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Pregnancy Worries and Your Job

Pregnancy Worries and Your Job | CorporettePregnancy worries can run the gamut from childbirth to health issues to being able to conceive in the first place. Add in concerns about how your job will be affected by your pregnancy (to say nothing of parenthood), and you’re dealing with a TON of worry.  But is it as bad as future moms might think — and is there any point to worrying about it before it happens (or is that similar to Sheryl Sandberg’s thoughts on “leaving before you leave“)? We’ve talked about many aspects of being pregnant — negotiating future maternity leavehandling frequent doctors’ appointments, working through first trimester exhaustion, and how to announce your pregnancy at work — but we haven’t touched too much on the worries that can loom large when you’re thinking about getting pregnant.  Reader B’s pregnancy worries involve handling her future pregnancy at work, as well as postpartum body changes:

I have a question that I have been looking everywhere to find answers to but have been unsuccessful, probably because the subject matter is TMI for most people and also very personal. I do not have kids yet but my husband and I plan to try in the next 3 years or so. Honestly, there is only one thing holding me back right now and that is my job. I absolutely love my job and plan to return after having a baby (I realize I could change my mind after having a baby), but the problem is that right now I share an office, with a male colleague. (I also realize that my office situation could change in 3 years, but I see no evidence of that happening.) My concern is with figuring out how to deal with bodily changes both while pregnant and after the baby comes and I return to work. I know that women deal with frequent bathroom trips, nausea, bladder accidents, milk leakage. How do I handle that while I office with a male coworker?

Hmmmn. I’ll agree that there are definitely body-related changes both during pregnancy and postpartum — but I worry that Reader B may be putting the cart before the horse here (and, you know, packing the cart with a lot of unnecessary anxiety!). A few thoughts:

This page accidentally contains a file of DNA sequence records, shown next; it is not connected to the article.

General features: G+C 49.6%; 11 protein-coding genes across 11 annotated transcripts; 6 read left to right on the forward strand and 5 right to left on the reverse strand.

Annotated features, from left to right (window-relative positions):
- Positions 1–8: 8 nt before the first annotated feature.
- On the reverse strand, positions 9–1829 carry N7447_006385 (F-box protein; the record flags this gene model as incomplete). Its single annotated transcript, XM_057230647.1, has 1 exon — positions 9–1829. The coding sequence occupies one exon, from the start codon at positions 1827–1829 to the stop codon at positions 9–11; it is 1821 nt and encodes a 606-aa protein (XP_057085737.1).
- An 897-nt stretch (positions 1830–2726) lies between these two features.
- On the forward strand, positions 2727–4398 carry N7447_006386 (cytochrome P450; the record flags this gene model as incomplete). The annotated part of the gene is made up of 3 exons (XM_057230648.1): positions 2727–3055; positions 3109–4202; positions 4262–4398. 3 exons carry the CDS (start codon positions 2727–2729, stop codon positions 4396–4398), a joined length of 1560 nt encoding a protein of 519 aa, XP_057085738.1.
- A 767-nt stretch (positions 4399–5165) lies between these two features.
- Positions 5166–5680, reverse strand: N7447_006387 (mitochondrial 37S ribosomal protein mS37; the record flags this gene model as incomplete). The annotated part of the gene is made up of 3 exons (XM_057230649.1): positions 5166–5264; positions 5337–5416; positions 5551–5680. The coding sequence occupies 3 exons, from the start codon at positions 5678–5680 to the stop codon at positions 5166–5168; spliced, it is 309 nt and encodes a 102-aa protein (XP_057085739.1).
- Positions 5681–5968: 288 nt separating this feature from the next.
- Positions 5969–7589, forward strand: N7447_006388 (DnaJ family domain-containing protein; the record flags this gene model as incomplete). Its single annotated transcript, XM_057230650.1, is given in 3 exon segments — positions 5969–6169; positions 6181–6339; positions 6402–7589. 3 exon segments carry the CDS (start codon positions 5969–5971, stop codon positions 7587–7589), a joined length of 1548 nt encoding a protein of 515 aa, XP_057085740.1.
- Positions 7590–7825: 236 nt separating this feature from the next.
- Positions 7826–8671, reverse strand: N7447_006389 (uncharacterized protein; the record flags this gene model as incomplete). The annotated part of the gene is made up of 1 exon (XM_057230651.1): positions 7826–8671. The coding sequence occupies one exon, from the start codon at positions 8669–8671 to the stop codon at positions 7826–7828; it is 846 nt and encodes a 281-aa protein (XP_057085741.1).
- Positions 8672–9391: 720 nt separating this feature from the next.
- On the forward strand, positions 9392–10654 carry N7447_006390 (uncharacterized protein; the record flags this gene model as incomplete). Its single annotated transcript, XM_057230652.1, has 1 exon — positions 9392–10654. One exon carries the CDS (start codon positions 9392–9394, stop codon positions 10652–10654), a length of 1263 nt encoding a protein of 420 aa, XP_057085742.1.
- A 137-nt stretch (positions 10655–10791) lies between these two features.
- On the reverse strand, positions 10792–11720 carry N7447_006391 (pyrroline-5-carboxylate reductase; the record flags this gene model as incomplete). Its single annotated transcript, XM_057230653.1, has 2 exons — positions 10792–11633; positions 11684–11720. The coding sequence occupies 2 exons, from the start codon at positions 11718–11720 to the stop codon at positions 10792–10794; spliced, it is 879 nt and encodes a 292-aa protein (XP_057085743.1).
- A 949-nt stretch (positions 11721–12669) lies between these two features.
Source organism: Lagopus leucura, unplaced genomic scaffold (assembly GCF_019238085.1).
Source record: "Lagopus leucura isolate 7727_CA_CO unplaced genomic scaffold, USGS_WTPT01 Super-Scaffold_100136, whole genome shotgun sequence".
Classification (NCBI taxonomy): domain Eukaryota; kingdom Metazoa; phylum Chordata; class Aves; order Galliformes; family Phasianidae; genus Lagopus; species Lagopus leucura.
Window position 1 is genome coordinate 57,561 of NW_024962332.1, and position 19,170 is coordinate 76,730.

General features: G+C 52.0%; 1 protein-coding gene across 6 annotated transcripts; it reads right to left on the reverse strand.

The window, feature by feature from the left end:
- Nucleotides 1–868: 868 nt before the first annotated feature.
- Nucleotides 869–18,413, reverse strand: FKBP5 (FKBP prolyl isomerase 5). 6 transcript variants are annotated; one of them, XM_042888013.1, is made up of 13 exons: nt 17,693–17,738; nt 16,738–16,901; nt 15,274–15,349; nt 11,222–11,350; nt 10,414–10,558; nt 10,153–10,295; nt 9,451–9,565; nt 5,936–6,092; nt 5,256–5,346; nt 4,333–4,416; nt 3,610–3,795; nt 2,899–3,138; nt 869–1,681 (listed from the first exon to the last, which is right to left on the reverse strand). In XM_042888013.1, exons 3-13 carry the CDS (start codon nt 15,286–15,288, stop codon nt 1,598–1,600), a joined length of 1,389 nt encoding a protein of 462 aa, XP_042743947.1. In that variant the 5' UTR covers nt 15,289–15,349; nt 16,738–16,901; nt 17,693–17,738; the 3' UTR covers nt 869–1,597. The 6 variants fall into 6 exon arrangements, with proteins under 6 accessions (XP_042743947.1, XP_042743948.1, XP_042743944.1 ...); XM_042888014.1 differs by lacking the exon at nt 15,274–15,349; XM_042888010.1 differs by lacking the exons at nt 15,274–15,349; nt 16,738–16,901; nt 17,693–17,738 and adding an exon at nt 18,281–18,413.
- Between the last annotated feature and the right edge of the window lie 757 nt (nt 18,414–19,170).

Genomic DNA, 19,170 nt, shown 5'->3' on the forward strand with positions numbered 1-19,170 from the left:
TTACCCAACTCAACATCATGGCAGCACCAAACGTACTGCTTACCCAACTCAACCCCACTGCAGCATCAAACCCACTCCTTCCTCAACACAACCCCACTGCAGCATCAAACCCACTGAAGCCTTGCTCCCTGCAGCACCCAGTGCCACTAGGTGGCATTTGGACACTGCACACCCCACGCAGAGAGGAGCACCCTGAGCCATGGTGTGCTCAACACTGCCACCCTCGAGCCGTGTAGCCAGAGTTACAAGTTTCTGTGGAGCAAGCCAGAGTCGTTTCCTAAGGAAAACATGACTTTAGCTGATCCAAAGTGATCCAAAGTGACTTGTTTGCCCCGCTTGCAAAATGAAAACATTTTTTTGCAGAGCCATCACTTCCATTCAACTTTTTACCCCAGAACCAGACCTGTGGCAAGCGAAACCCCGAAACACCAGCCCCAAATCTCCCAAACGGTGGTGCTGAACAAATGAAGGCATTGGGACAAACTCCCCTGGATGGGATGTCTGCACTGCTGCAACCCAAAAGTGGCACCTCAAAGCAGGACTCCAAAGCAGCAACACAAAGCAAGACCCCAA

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Five Grammar Rules You Absolutely, Seriously Have to Know

Grammar RulesIf you want to be taken seriously as a professional, good grammar matters! Particularly for lawyers, where you get major points for knowing your Bluebook and local style conventions, there can be some serious grammar nerds around — and they will judge you if you use “none” as a plural or confuse further and farther. Even those of us not working with grammar nerds need to get at least SOME grammar rules straight, though! This is my list of the five grammar rules you must know if you want to be taken seriously:

  1. Your/You’re
  2. They’re/Their/There
  3. Its/It’s — and other general apostrophe problems.
  4. Proper use of commas. This a huge topic, but it’s one worth knowing well because so many things can go wrong with commas. Whether it’s an error like “eats, shoots & leaves” or an error like “I’m coming to eat Grandfather,” they drive me batty. This Grammarly page looks like a good overview.
  5. Word choice — specifically as it applies to your industry. This is a pretty open ended suggestion, but in some ways it matters the most! For example, you wouldn’t want to work with a First Amendment lawyer who used “slander” and “libel” interchangeably… or a wedding planner who misspelled “stationery.” You should be absolutely sure you understand the meaning and proper usage of any words you use often at work, as well as any terms of art.

Ladies, what does your list of “must know” grammar rules include? Which grammar mistakes bug you the most? (Here’s our last discussion on grammar annoyances.)  

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Should You Keep Your Blog a Secret at Work?

Should You Keep Your Blog a Secret at Work? | CorporetteIf you have a personal blog that’s not work-related, should you keep your blog a secret at work? When does your company need to know? Reader K wonders…

As a fellow lawyer, I followed your blog closely back in my NYC law firm days. I now have a more flexible legal position. (I often work remotely as my primary job is meeting with clients.) My question is concerning blogging — as I can’t express much creativity in my day job, I’ve been blogging at night and on weekends (on my own non-work laptop). It’s a personal non-money making blog — in fact it’s more of a money pit. My blog has nothing to do with work, I never even mention work — nor is it controversial. (It’s about shopping & travel.) What is the etiquette concerning letting people at work know about my blog? (My work FB friends know, but I don’t offer the info to anyone unless asked.) I know you blogged anonymously for a long time — I thought about doing this but it seemed like it might hold me back (Google authorship, guest posting, etc.). Should I worry about work “finding out”?